Recently, I started to think about my surname. We’ve all heard heard that some English surnames like Miller, Smith, Hunter, come from the occupation an ancestor had. And given my surname 駱 means camel, might there be an interesting story to that?
The Pinyin for 駱 is luo which might be mixed up with the far more common 羅 surname. In Cantonese, the pronunciation is lok which might be mixed up with more common 樂 surname.
Cantonese speakers with surname 駱 might Romanize (spell) the name as Lok or Loc. (I can’t say I have seen or am fond of the aesthetic of the latter.) Alternate Romanization that looks very Westernized is Locke (e.g., Gary Locke). Less common is the way my father’s branch of the family spells it – Lock.
There is some pride in having one of the big surnames. My mother’s surname is 周 she would tell me how it makes it onto the top 10 or top 50 list and she would sneer how uncommon mine is. I never understood it because had I an English surname, I wouldn’t like have a common surname like Smith or Jones.
It is not new to me the definition of 駱 as camel, singly or strung together with 駝, as in 駱駝.
It is also not new to me the pretty cool definition of 駱 as “white horse with black mane” because it seems to describe to me/us, our physical appearance, at least the paler ones of us, haha.
So maybe there is an interesting story related to a special horse with black manes in my deep ancestry…?
- A wise man called Jiang Ziya (姜子牙) is the descendent of mythical sovereign Shen Nong Shi (神農氏) who taught people how to farm, domesticate animals and use medical herbs. Jiang helped Ji Fa (姬發) establish the Zhou Dynasty (1134 – 256 B.C.) and was apppointed by Ji to rule a district called Yingqiu (營邱), present day Linzi county (臨淄縣) in Shandong province (山東省), which was renamed the State of Qi (齊國). Jiang was the first rule of Qi, also referred to as Grand Duke of Qi ((齊太公)).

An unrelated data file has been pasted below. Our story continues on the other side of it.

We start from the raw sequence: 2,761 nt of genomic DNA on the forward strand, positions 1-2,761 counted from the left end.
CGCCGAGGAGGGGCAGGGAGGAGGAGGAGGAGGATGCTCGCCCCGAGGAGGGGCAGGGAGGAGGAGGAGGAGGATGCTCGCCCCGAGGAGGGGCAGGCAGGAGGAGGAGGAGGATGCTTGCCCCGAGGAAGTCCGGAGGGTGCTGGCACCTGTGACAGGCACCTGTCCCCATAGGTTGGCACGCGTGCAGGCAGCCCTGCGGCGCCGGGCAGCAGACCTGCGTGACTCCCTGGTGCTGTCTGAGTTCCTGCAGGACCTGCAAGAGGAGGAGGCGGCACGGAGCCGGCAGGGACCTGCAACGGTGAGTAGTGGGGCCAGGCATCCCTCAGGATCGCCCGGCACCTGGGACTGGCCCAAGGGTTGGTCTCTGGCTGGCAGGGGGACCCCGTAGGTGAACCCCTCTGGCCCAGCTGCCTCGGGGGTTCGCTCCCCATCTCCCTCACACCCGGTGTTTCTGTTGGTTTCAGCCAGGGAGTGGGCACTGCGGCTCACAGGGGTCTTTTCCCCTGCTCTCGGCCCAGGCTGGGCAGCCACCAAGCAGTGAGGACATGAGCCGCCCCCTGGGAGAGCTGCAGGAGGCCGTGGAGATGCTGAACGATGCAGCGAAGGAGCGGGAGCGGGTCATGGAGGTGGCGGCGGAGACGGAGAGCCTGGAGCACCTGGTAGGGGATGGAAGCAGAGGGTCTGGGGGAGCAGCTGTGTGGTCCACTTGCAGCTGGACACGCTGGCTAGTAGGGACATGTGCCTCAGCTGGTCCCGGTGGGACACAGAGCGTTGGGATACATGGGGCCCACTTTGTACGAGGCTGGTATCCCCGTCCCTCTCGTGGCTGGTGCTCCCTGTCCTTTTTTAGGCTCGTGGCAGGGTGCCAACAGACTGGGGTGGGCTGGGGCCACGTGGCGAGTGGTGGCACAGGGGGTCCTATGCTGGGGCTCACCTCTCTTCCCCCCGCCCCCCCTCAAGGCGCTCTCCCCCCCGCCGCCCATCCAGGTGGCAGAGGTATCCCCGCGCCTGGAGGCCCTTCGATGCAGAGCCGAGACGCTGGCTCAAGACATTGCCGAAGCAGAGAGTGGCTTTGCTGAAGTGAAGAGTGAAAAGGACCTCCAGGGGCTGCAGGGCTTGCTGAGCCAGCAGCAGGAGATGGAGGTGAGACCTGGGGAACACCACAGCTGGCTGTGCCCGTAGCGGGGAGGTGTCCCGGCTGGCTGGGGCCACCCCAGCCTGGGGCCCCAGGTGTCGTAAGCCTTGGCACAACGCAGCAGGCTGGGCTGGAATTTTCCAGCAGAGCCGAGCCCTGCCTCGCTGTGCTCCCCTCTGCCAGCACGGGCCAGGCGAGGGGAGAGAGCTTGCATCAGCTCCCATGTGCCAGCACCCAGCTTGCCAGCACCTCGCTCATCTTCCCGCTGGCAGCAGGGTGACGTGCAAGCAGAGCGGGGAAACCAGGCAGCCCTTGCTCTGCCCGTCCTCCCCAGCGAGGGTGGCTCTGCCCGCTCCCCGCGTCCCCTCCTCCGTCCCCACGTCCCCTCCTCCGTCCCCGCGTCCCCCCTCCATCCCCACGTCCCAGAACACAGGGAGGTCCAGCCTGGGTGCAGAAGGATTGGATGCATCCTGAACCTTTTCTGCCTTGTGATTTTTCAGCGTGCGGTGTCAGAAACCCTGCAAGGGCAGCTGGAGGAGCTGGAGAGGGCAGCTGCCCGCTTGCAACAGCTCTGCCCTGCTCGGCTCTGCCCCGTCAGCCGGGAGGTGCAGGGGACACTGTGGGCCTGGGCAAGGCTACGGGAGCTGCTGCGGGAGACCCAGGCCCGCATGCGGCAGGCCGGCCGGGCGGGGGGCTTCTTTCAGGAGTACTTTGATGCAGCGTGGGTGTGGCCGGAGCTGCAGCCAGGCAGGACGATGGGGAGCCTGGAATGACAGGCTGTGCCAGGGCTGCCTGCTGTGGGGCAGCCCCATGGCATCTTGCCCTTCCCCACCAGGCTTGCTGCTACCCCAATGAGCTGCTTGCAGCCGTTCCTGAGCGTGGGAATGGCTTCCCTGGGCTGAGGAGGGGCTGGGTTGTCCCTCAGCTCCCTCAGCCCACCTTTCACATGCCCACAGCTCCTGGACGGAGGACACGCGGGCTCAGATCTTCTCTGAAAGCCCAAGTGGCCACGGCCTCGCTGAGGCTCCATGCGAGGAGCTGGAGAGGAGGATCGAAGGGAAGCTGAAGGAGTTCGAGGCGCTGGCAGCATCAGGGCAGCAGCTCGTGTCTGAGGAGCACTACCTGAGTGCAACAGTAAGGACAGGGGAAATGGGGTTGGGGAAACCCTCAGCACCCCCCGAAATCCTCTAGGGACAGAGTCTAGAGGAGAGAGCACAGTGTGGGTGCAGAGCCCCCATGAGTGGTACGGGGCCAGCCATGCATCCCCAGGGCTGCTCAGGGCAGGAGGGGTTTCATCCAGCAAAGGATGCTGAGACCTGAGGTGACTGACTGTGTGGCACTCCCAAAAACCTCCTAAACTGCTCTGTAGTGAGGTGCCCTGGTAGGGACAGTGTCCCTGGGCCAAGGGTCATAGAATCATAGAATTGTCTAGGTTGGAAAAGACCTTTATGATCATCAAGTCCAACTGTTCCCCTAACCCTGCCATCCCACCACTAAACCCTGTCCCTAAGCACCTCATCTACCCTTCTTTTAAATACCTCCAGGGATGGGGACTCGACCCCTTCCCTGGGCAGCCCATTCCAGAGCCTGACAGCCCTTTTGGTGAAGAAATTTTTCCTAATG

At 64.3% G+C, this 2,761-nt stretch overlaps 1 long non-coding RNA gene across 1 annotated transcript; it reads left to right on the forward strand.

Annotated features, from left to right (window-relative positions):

a. According to another source, the time range can be narrowed down to the Dong Zhou (東周) Dynasty (770 – 221 B.C.)
b. Jiang Ziya is also known as Jiang Shang (姜尚) and some other names as Chinese will change their names throughout life. (Beats me why.)
- Jiang named his son Jiang Luo (姜駱). Jiang Luo’s descendents for some reason adopted his first name as their surname. Thus it is said that “the name Luo came from the surname Jiang”. Thus it is also said the surname is about 2,800 years old.
- Another origin is that the Luo Ba Shi tribe of the Bei Wei Dynasty later changed their name to Luo.
- The “home town” of Lok is North West of Nei Huang in Henan Province.
Where is that in China exactly?
Finally, here is the couplet of surname Luo that I found.
I sent it to my father and he said it was gibberish. Then I told him it was as poem and it didn’t become any more clear because he didn’t know there were proper names in there.
My interpretation: Originally named Jiang Shang, Looking out from Nei Huang. Alternatively, it could be saying “hoping to leave Nei Huang” (Lok’s hometown)
- Yutopian Online http://www.yutopian.com/names/15/15luo191.html
- Asiawind http://www.asiawind.com/bb/viewtopic.php?f=25&t=1853
- Sheik http://www.cantonese.sheik.co.uk/dictionary/characters/3665/